Be aware that basic** 'quick 1 pass' conversion will still take about 5 times longer than the play length (so about 1 hr for a 10 minute clip) and that 'quality 2 pass' conversion will take about 10 to 15 times longer than the play length (i.e. 2 to 3 hours per 10 mins). It's generally only worth doing '2 pass' if you need to squeeze the maximum quality i.e. for 'low' (9.8mbs) target 'bit-rate' - so build your story in small 'chunks' and confirm the play quality is 'OK' before proceeding with the next

**If you have a NVidia GeForce graphics card, and your 3rd party 'transcoding' tool can make use of it (via 'CUDA'), you should be able to convert more or less in 'real time'. Of course most vendors will want to charge "extra" for transcoding software that uses your Graphics card (although MS Expression Encoder does include CUDA support for h264 in the licence fee) ... however CUDA code for h264 is part of the Open Source FFmpeg 'library', so non-commercial apps. eg Hybrid, should do it for 'free'

Note that you only need to combine the video and audio if your AVCHD Author software requires that (most don't)

Using Google, the Doom9 forum user recommendations and the Wikipedia list I have used a number of different transcoders. To save you making the same mistakes as I, see the issues I found below :-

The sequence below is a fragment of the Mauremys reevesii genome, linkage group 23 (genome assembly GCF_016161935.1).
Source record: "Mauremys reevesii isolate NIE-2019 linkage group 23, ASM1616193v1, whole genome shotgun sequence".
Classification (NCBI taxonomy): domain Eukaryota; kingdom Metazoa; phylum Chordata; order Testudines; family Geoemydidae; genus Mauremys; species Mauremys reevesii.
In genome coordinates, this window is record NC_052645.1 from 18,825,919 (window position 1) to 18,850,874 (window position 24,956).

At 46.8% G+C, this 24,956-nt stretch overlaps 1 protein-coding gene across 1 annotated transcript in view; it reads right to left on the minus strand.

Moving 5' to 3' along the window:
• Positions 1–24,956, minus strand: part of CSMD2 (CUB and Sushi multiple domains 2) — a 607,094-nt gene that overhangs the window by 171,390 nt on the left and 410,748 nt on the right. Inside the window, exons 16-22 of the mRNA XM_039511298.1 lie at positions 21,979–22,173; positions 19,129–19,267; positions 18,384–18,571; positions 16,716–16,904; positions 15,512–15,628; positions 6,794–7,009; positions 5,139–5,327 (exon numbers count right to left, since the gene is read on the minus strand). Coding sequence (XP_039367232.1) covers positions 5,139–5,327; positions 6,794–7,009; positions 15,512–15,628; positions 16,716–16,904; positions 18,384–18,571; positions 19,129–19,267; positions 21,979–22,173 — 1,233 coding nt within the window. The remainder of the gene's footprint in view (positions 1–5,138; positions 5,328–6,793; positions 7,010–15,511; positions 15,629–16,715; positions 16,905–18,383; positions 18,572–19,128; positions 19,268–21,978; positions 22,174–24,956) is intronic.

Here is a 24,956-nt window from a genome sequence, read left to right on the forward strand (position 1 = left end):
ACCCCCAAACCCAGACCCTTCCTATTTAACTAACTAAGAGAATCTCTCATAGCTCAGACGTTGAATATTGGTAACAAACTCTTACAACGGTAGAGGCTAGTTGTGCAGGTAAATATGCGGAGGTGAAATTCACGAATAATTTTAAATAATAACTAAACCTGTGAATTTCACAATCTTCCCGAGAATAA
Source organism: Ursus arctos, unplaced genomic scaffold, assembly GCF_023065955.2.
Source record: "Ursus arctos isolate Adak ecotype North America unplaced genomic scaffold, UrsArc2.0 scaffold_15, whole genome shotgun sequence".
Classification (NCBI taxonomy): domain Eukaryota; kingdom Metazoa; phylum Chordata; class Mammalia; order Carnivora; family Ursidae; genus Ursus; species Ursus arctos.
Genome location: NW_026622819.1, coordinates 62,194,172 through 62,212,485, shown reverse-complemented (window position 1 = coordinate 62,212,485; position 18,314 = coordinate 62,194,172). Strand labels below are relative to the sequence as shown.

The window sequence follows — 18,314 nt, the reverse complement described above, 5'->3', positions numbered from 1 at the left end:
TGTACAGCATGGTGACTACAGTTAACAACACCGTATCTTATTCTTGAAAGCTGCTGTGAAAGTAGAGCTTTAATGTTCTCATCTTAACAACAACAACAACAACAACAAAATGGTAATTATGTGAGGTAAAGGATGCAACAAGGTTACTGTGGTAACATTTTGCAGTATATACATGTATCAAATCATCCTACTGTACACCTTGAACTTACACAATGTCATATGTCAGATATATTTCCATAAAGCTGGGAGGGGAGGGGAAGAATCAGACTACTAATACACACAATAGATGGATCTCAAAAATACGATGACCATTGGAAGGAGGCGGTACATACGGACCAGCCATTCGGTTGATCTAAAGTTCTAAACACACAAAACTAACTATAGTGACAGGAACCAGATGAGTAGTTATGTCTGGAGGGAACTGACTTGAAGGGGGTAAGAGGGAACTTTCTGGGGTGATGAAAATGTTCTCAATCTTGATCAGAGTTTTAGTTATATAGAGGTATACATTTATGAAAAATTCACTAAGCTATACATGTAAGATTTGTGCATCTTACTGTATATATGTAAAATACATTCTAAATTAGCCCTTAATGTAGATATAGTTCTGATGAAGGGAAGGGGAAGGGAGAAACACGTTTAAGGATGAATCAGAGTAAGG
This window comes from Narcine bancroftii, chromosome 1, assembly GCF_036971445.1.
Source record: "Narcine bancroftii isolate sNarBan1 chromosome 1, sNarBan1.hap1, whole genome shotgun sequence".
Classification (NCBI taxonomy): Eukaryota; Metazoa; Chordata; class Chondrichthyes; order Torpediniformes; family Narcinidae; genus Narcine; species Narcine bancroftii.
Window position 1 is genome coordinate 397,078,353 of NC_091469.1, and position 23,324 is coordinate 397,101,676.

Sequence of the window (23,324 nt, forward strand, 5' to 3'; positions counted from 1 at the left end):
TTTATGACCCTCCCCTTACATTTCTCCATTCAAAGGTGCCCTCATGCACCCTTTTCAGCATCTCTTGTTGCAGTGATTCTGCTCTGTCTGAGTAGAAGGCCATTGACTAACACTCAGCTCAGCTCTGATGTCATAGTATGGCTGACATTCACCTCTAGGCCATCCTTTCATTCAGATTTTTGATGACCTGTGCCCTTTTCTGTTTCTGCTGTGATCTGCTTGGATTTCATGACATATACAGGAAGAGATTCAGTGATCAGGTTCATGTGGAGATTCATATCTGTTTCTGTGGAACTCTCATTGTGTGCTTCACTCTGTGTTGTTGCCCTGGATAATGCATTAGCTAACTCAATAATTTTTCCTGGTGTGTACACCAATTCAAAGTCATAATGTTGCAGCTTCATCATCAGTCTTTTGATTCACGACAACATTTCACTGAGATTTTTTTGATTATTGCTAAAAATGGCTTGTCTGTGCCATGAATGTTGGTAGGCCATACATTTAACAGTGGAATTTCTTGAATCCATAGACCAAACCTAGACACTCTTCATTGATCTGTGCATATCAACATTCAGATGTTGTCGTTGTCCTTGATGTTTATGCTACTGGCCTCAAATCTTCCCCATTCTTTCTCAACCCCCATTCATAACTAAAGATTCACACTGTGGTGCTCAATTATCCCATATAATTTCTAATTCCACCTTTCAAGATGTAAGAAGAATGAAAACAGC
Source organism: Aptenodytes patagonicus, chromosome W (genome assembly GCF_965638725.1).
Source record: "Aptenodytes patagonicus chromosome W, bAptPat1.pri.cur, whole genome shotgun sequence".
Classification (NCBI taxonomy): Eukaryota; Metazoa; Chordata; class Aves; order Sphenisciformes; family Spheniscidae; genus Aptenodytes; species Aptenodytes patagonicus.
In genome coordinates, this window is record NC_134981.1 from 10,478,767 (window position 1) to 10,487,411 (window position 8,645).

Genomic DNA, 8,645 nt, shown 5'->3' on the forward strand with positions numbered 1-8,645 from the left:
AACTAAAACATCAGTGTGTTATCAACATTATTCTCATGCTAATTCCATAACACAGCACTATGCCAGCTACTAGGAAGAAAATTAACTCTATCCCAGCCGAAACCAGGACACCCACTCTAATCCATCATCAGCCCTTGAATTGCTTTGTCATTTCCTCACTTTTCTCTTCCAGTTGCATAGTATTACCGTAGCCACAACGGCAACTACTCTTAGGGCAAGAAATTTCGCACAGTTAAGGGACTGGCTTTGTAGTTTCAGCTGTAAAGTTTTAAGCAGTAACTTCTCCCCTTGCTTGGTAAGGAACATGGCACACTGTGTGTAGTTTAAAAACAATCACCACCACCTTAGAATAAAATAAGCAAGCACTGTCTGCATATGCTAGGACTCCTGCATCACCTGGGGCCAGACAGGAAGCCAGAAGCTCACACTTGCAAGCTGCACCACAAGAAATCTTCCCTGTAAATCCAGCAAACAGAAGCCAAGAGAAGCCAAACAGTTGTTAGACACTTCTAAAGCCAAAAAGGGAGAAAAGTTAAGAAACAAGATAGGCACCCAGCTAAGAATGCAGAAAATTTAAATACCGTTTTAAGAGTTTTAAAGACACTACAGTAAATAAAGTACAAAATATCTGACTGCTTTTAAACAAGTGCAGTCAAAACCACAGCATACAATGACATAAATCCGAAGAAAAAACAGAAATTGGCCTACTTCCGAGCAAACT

In addition to converting AC-1 to h.264 it would be 'nice' to have the option of 'merging in' the AC-3 5.1 audio (should this be needed for your chosen Author software).Further, your chosen transcoder software must have a 'job queue', so you can 'queue up' multiple (10 minute) clip conversions to run overnight - however be warned that some 'obey' the 'screen-saver' and 'go to sleep' - so make sure to turn 'off' the 'screen saver' before going to bed :-)

a) Hybrid - donation-ware

This is a 32 bit app. that is Windows 7 x64 compatible (so, likely you can make it /LargeAddressAware and get it to use 4Gb of RAM on a Windows 7 64bit machine). It defaults to H264, so this is a good choice if you find "HDconvertToX" (below) too complicated (or too much of a pain to install). Amazingly, it also has a 'h264 CUDA' (for Graphics card acceleration) option, of which more later